I’d heard this story half-a-dozen times. I lit a Winston and tuned out, leaning against the wall, peering past our potted ferns hanging in macraméè holders, out the window, when I wasn’t sneaking peeks at the fox.
Everyday I marveled at the view through our knee-to-ceiling windows. When the sky is clear, Lake Michigan is blue and peaceful. At sunrise its waters beam a billion gems of sunlight shimmering off a dazzling golden surface. When the weather is rough, the lake becomes a military gray with angry white caps assaulting the sandy shores all along Chicago’s summer playground. On a moonless night, it’s solid black: impenetrable to the inquiring eye.
On a clear day, I could stand in my living room and see boats, planes, cars and trains. Single-propeller Cessnas floated at a distance past our 21st floor apartment towards Meigs Field. Automobiles that looked like toys for tots zipped along the gray-black surface of the Drive. Commuter trains from the South Shore Line jostled their way between Prairie Towers and South Shore Drive while white sails, off on the horizon, dotted the blueness of the lake like little puffs of cirrus clouds drifting in the sky.
Chicago is a beautiful city.
The meeting ended with an agreement that there would be another meeting. The next would take place in a month, again on a late Sunday afternoon, at Rudolph Lomax’s home. Allison and I thanked our guests for coming and we were told, time and time again, how grateful everyone was that we had called this first get-together. I was tempted to go over to the fox and formally introduce myself. But Allison was watching me watching her. We followed everyone towards the front of our apartment.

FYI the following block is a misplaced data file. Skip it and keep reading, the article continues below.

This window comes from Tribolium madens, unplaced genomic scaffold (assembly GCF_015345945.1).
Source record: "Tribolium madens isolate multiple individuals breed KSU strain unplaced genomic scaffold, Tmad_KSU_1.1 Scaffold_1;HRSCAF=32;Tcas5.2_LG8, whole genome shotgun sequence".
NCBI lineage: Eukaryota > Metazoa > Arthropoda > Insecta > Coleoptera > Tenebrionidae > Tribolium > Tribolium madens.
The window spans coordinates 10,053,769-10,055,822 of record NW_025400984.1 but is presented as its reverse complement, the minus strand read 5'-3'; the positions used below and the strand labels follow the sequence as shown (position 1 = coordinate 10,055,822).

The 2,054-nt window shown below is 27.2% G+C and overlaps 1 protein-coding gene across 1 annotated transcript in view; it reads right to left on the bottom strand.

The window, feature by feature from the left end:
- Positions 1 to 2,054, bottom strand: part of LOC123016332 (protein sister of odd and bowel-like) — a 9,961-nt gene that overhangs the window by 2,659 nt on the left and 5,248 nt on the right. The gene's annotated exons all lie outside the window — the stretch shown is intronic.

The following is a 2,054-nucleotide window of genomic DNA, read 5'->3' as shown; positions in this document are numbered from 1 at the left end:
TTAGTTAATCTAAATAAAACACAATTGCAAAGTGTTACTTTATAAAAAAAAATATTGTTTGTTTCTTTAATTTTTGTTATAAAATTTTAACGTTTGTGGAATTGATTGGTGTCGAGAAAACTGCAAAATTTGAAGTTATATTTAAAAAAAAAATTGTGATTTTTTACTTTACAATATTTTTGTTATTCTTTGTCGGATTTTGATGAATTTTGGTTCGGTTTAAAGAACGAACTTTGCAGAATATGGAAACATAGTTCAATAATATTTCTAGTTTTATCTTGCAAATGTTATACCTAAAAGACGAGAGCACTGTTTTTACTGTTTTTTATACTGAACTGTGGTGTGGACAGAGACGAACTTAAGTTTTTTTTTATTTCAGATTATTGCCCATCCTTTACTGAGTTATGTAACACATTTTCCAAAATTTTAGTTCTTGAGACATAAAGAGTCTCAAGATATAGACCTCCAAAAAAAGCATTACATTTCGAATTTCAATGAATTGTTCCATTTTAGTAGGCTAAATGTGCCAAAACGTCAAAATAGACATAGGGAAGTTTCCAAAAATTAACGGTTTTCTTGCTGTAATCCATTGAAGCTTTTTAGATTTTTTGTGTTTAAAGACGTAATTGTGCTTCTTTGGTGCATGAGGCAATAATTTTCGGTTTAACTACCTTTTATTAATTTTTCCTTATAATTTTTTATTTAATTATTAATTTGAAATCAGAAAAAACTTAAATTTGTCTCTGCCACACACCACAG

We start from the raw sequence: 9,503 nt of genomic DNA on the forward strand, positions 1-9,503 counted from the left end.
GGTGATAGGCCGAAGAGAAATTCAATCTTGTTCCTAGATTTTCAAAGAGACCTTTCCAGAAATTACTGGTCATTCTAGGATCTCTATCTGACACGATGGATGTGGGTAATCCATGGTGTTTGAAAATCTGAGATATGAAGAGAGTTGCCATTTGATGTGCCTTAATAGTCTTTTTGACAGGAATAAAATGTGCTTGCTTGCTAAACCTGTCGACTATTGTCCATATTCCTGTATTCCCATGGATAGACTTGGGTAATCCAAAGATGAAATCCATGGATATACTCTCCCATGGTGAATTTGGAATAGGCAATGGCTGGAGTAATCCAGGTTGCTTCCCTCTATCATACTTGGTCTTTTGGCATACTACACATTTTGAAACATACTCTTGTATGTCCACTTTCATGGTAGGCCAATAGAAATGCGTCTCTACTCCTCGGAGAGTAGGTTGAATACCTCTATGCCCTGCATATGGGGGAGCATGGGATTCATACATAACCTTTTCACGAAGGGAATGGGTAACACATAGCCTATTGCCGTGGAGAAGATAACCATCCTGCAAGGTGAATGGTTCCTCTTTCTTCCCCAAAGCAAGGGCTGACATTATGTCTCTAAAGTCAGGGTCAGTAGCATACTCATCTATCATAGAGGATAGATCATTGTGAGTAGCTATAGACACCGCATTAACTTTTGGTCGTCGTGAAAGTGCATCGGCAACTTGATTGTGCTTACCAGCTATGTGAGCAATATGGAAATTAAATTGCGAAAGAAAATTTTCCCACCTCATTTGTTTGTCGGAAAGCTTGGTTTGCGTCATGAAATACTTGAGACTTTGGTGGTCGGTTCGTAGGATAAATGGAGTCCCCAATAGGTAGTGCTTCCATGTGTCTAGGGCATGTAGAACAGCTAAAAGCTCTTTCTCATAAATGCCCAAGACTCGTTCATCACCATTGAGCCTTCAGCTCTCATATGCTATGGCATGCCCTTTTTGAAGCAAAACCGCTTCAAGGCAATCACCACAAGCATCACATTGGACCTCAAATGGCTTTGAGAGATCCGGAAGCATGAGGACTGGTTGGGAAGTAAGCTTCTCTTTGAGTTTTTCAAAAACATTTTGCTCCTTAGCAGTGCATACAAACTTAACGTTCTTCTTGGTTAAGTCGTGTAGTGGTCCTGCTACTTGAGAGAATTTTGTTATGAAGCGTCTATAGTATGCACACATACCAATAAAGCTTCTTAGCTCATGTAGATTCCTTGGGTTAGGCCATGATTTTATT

Roy strutted into our bedroom where we’d tossed everyone’s coat on our big brass bed. He grabbed a drab brown wool coat, helping the fox put it on. Then he scooped up his own gray herringbone, throwing it over his shoulders as if it were a cape. He pulled a Deerstalker cap out of his coat sleeve, and then arranged it gingerly over his coiffure Afro. A copy of the best seller, Jonathan Livingston Seagull, slipped out of Roy’s coat pocket. Bakman nudged me and whispered in my ear, “Oh shit, Sherlock.” Roy snatched the blue paperback up quickly, and stuffed it back inside his pocket. He looked embarrassed, but only for a flash. His blush went as quickly as it had come. He stoked his wood grain pipe and chirped “au revoir.”
As Allison stood at the door, showing our guests out, I waved goodbye to Roy and the fox. Then I tapped Bakman’s elbow and motioned with my head towards the kitchenette, down the hallway. We hovered in front of the fridge.
“Well, what?” Bakman said, toying with me.
“Oh, you want ‘Information Please.’ Let me run this by you first: She flirts with phony.”
I rolled my eyes at him and let go an exasperated exhale.
“Her name is Raejean Corliss. It should be pronounced Ray-Jean, but she calls herself Ray-Jawn. Will correct you in a snap. ‘That’s like dawn with a J,’ she’ll say. Dig it? Makes it sound French and shit. Continental. Cultured. European cultured. Why? What for?” Bakman shrugged.
I shrugged back.
“But what the fuck,” he sighed. “That sister is so fine that if she wants to be a ‘Ray-Jawn,’ then let her be...”
“Does she work at the C-O?” I asked, impatiently.
“Sort of. She’s an intern. An intern with promise, huh?”
“Very. She hooked up?”